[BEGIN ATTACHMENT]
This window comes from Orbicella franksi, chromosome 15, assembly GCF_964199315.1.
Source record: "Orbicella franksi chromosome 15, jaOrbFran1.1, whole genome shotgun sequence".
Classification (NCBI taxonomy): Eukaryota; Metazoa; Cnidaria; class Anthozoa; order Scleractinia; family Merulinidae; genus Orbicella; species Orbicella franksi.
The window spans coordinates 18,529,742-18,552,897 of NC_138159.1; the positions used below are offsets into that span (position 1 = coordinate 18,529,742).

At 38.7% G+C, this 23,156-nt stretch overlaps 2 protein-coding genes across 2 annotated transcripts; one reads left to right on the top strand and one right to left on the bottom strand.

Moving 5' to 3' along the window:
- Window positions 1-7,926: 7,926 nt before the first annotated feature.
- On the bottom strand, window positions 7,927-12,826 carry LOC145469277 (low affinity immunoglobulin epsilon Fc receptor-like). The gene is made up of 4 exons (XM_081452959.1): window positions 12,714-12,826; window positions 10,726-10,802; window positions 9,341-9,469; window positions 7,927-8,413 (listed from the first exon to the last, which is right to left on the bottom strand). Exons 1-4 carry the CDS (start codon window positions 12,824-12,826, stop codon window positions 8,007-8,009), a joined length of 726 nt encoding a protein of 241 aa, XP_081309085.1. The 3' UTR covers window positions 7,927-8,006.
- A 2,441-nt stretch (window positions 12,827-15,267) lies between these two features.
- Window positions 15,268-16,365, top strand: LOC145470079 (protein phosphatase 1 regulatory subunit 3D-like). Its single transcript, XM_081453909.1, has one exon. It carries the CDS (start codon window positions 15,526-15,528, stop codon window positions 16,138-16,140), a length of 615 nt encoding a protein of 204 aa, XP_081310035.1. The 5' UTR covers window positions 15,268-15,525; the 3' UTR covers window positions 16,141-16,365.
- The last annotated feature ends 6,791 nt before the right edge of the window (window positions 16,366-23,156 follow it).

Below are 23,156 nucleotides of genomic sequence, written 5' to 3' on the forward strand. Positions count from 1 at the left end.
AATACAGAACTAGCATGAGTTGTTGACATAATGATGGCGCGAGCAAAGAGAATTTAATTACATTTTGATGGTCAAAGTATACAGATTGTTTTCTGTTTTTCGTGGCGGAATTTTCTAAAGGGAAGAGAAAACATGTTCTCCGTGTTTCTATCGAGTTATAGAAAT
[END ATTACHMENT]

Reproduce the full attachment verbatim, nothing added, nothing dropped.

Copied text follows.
This window comes from Orbicella franksi, chromosome 15, assembly GCF_964199315.1.
Source record: "Orbicella franksi chromosome 15, jaOrbFran1.1, whole genome shotgun sequence".
Classification (NCBI taxonomy): Eukaryota; Metazoa; Cnidaria; class Anthozoa; order Scleractinia; family Merulinidae; genus Orbicella; species Orbicella franksi.
The window spans coordinates 18,529,742-18,552,897 of NC_138159.1; the positions used below are offsets into that span (position 1 = coordinate 18,529,742).

At 38.7% G+C, this 23,156-nt stretch overlaps 2 protein-coding genes across 2 annotated transcripts; one reads left to right on the top strand and one right to left on the bottom strand.

Moving 5' to 3' along the window:
- Window positions 1-7,926: 7,926 nt before the first annotated feature.
- On the bottom strand, window positions 7,927-12,826 carry LOC145469277 (low affinity immunoglobulin epsilon Fc receptor-like). The gene is made up of 4 exons (XM_081452959.1): window positions 12,714-12,826; window positions 10,726-10,802; window positions 9,341-9,469; window positions 7,927-8,413 (listed from the first exon to the last, which is right to left on the bottom strand). Exons 1-4 carry the CDS (start codon window positions 12,824-12,826, stop codon window positions 8,007-8,009), a joined length of 726 nt encoding a protein of 241 aa, XP_081309085.1. The 3' UTR covers window positions 7,927-8,006.
- A 2,441-nt stretch (window positions 12,827-15,267) lies between these two features.
- Window positions 15,268-16,365, top strand: LOC145470079 (protein phosphatase 1 regulatory subunit 3D-like). Its single transcript, XM_081453909.1, has one exon. It carries the CDS (start codon window positions 15,526-15,528, stop codon window positions 16,138-16,140), a length of 615 nt encoding a protein of 204 aa, XP_081310035.1. The 5' UTR covers window positions 15,268-15,525; the 3' UTR covers window positions 16,141-16,365.
- The last annotated feature ends 6,791 nt before the right edge of the window (window positions 16,366-23,156 follow it).

Below are 23,156 nucleotides of genomic sequence, written 5' to 3' on the forward strand. Positions count from 1 at the left end.
AATACAGAACTAGCATGAGTTGTTGACATAATGATGGCGCGAGCAAAGAGAATTTAATTACATTTTGATGGTCAAAGTATACAGATTGTTTTCTGTTTTTCGTGGCGGAATTTTCTAAAGGGAAGAGAAAACATGTTCTCCGTGTTTCTATCGAGTTATAGAAAT